Yosemite National Park closed indefinitely amid extreme weather onslaught

Yosemite National Park has no estimated date for reopening due to the snowy weather

Yosemite National Park is closed indefinitely due to extreme winter weather that is expected to continue through the weekend.

The National Park Service said Wednesday that various parts of the national park have accumulated about 15 feet of snow, which could potentially increase.

Pictures show little to no visibility and several feet of snow covering Yosemite, making it nearly impossible for visitors to walk or drive through.

The park was expected to open on March 1 after being closed in late February. 

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Snow blankets Yosemite National Park in California, United States on February 23, 2023, as winter storm alerted in California.

Snow blankets Yosemite National Park in California, United States on February 23, 2023, as winter storm alerted in California. (Tayfun Coskun/Anadolu Agency via Getty Images)

"Park crews are working to restore critical services so visitors can safely return," Yosemite National Park's Twitter said on Wednesday. "There is no estimated date for reopening."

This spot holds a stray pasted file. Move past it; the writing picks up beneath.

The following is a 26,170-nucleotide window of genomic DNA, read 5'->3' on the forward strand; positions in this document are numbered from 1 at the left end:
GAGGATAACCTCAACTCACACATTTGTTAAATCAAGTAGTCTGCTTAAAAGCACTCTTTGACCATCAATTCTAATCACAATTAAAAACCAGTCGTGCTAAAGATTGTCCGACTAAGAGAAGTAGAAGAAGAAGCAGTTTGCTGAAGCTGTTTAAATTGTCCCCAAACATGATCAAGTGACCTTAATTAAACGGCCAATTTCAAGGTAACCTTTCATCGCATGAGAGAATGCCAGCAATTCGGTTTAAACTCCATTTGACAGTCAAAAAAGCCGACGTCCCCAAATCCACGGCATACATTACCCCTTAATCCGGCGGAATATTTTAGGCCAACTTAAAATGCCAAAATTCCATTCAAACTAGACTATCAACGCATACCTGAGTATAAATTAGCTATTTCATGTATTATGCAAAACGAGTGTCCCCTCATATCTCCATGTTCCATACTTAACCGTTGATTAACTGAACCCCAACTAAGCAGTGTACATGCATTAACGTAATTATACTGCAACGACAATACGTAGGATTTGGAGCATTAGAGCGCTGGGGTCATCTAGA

Yosemite also closed on February 5, 2019, due to similar winter conditions. The park's roads were unnavigable due to heavy snowfall.

The closure comes as Californians across the state struggle with the unusually snowy weather. Governor Gavin Newsom declared a state of emergency on Wednesday amid widespread power outages affecting tens of thousands of residents.

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Snow blankets Yosemite National Park in California, United States on February 23, 2023 as winter storm alerted in California.

Snow blankets Yosemite National Park in California, United States on February 23, 2023 as winter storm alerted in California. (Tayfun Coskun/Anadolu Agency via Getty Images)

According to PowerOutage.US, over 73,000 residents in California had no power on Thursday morning.

The counties included in the state of emergency are Amador, Kern, Los Angeles, Madera, Mariposa, Mono, Nevada, San Bernardino, San Luis Obispo, Santa Barbara, Sierra, Sonoma and Tulare counties. 

Yosemite was under a winter storm warning until 4 p.m. on Saturday, when it was downgraded to a winter storm watch.

Yosemite was under a winter storm warning until 4 p.m. on Saturday, when it was downgraded to a winter storm watch. (Tayfun Coskun/Anadolu Agency via Getty Images)

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National Weather Service predicts that temperatures will stay below average on the West Coast for the next several days.

The Associated Press contributed to this report.